Photo by Richy Ainsworth.
Right now I’m sitting in front of a set of floor-to-ceiling windows on the sixth floor of a West End library. It’s a tucked away vantage point I found on my last trip to Scotland: directly in front of me stands tall the Gothic steeple of Glasgow University. A little further south is the observation tower of the Science Center along the River Clyde. South and west, clusters of low rise city buildings mix with brightly colored parks, stretching towards a line of low hills on the horizon. It’s a rare partly sunny autumn afternoon in Glasgow, and, perched on high admiring the view, I’m pretty excited at the idea of calling this home for a while.
A little over two weeks ago I left New Jersey and flew eastbound for Scotland. I have a shiny new visa that allows me work rights anywhere in the UK and the freedom—for the first time–to stay longer than a year in one country. I don’t think the reality of that has really sunk in yet. My Scottish partner, Richy, and I are finally clear of that crushing feeling that this is one in a series of short fixes for how we’re able to continue spending our life together. And even though we were ecstatic when we got the news that my visa had been approved back in September, we’re just now starting to tentatively explore what it all means. Suddenly, we’ve been given the green light to move forward with our lives again, and there are a lot of solid options that just a couple months back were only pipedreams.
This much freedom is an exciting, but overwhelming prospect, and it’ll take a little time to figure out exactly how we want to proceed. In the meantime, I’ve been settling in to my new surroundings, procrastinating the job hunt, and exploring as much as possible.
Town and Country
One of the great things about landing in Glasgow is the ease of access I have to the city and beyond—something that normally takes a while to establish in a new country. Richy is from a town just north of Glasgow, and he has a pretty amazing network of friends and family that I was able to get to know during my extended visit last year. It’s been a lot of fun meeting up with people, exploring new neighborhoods, having a few pints in different pubs, enjoying amazing home-cooked meals with Richy’s dad, wandering solo around the city streets and my old hangouts, and reconnecting with a place I had come to know pretty well by the time I flew home a year ago.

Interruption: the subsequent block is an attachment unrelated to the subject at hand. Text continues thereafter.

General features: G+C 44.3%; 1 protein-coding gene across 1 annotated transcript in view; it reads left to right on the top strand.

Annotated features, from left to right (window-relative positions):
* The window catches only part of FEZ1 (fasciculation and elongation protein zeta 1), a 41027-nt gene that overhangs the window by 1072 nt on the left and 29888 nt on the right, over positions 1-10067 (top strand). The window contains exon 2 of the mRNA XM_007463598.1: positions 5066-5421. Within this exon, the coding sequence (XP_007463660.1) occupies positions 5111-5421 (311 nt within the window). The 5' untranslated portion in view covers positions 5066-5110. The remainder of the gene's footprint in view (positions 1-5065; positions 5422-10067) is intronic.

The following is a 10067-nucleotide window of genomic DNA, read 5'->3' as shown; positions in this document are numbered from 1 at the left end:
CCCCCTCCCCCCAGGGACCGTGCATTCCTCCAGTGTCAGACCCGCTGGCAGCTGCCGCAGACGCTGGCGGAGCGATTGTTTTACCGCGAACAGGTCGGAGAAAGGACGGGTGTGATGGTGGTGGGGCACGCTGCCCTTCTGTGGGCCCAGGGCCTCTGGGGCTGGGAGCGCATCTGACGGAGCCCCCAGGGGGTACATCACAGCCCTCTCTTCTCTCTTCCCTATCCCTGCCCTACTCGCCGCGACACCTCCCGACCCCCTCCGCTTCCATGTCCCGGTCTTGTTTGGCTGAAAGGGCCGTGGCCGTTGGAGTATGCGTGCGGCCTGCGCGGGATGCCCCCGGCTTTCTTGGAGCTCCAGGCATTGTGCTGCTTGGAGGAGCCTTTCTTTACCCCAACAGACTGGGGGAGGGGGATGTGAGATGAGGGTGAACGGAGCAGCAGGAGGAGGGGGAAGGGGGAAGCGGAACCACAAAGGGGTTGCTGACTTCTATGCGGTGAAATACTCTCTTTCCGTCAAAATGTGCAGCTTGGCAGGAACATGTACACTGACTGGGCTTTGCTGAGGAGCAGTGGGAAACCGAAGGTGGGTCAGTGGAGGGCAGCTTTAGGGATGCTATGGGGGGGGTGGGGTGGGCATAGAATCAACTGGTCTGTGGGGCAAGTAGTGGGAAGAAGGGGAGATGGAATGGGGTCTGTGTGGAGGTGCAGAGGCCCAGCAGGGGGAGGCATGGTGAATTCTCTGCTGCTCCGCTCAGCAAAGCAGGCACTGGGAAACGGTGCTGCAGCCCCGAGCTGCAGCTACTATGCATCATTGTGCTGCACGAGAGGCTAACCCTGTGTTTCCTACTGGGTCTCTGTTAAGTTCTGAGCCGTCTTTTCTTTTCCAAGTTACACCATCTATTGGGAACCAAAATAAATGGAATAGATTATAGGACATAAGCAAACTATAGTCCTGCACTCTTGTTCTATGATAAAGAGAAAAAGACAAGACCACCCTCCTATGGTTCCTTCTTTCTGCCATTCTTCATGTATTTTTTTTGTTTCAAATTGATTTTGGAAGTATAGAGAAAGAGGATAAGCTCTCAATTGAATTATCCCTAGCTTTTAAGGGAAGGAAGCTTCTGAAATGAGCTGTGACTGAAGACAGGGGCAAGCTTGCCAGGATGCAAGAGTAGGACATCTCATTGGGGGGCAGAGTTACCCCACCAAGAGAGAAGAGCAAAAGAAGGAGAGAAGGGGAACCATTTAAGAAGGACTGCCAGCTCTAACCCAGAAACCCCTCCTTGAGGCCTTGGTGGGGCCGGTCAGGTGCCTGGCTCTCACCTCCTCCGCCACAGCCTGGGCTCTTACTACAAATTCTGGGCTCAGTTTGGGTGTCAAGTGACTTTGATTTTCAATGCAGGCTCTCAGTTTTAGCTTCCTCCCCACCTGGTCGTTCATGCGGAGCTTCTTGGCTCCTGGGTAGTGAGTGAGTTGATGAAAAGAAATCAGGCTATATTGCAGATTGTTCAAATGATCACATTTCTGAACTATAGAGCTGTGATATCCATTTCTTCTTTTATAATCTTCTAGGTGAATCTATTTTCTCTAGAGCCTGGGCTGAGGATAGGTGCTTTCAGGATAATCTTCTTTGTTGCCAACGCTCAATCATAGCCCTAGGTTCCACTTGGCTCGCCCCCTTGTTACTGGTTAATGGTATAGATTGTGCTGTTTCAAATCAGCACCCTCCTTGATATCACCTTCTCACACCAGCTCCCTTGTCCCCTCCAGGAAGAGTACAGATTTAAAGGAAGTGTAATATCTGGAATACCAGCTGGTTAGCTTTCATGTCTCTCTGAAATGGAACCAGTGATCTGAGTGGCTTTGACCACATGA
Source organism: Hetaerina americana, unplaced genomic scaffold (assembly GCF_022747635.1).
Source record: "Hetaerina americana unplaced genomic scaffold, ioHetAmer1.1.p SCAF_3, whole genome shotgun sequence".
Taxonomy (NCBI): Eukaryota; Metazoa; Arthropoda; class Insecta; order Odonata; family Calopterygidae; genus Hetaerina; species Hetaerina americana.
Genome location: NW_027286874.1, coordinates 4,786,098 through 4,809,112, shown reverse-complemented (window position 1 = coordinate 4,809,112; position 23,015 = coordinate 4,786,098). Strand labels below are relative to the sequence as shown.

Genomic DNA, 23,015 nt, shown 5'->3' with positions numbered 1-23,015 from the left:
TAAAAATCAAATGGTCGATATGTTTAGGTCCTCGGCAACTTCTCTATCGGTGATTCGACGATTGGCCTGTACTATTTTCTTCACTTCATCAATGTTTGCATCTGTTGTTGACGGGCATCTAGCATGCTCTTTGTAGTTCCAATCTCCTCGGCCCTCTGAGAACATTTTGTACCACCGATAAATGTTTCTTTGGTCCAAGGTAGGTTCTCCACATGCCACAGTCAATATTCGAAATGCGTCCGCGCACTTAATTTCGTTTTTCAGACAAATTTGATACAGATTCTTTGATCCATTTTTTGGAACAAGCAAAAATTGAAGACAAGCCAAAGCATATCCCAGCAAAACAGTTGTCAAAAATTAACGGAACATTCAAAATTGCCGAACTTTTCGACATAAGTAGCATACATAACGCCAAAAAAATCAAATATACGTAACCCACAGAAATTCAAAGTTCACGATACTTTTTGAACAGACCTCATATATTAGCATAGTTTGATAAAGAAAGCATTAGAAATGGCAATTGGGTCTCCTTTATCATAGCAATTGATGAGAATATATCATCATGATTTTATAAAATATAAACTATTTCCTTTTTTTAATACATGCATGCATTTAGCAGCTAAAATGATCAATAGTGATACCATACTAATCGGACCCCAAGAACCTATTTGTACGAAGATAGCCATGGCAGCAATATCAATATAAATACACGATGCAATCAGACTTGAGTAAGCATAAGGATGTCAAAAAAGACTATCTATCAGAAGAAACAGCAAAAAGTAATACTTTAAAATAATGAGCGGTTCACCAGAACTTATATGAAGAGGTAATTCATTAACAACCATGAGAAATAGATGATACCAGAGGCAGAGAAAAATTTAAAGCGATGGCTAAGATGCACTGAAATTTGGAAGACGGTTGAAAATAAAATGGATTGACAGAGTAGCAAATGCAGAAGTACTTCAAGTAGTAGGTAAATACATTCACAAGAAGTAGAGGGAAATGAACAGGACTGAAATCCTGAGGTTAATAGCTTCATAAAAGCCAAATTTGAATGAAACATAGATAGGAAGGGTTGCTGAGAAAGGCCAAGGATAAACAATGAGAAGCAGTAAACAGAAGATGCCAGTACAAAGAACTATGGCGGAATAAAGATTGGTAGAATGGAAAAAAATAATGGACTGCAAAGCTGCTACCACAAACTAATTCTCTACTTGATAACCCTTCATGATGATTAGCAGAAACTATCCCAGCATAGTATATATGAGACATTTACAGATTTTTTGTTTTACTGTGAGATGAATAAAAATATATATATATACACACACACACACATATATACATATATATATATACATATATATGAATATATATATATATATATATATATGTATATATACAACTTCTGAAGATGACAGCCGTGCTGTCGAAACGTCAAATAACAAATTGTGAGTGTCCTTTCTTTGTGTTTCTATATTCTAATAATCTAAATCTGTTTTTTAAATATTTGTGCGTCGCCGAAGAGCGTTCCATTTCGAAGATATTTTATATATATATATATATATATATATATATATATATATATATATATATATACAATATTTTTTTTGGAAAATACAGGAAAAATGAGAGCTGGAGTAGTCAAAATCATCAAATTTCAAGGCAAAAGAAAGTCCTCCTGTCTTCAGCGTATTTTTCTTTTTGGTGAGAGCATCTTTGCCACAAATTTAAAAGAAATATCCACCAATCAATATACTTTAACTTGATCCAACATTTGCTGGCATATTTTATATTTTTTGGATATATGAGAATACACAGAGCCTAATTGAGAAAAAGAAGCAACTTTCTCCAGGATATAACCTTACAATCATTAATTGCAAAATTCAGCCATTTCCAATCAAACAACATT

Waterfalls near Loch Tay, Scotland.
The majority of Scotland is open space. A five minute drive beyond Richy’s neighborhood deposits you into empty, rolling land. The other day we were out for a short drive and ended up on a hilltop viewpoint looking across the central belt to Edinburgh and the opposite coast, then we dipped behind the hills into a series of valleys along a one-lane country road leading past tiny villages and miles of farmland. So close to the urban center of Scotland, I was amazed at how quickly we’d found ourselves in seclusion.
I’ve had a couple other chances to escape the city so far: on a trip with a friend a couple hours north to Kenmore, a town at the tip of Loch Tay, where we had lunch on the loch, walked to hidden waterfalls, and rolled around in a giant pile of leaves; and south through the Scottish Borders into northern England, where Richy and I visited a good friend we first met in New Zealand. The three of us hiked through the countryside of nearby Manchester, and I wondered at the fact that so many of my friends from traveling have all ended up on this same small rock in the North Atlantic.
Cycling on country paths near Glasgow.
Back in Glasgow, to cap off a good couple weeks, Richy and I decided to venture out for an easy bike ride through some nearby scenic trails. Four hours later, we’d coasted down the canal, pedaled along an old railway line, cut across a narrow dirt path that tracked through farmland at the base of the Campsie Fells, detoured through a maze-like forested park, and rode through a couple classic Scottish villages. In the homestretch, I got a flat tire and was forced to walk the rest of the way, but I’d seen some Highland cattle, made friends with a Shetland pony, and got out and amongst my new world. It was a good day, and there are many more to come.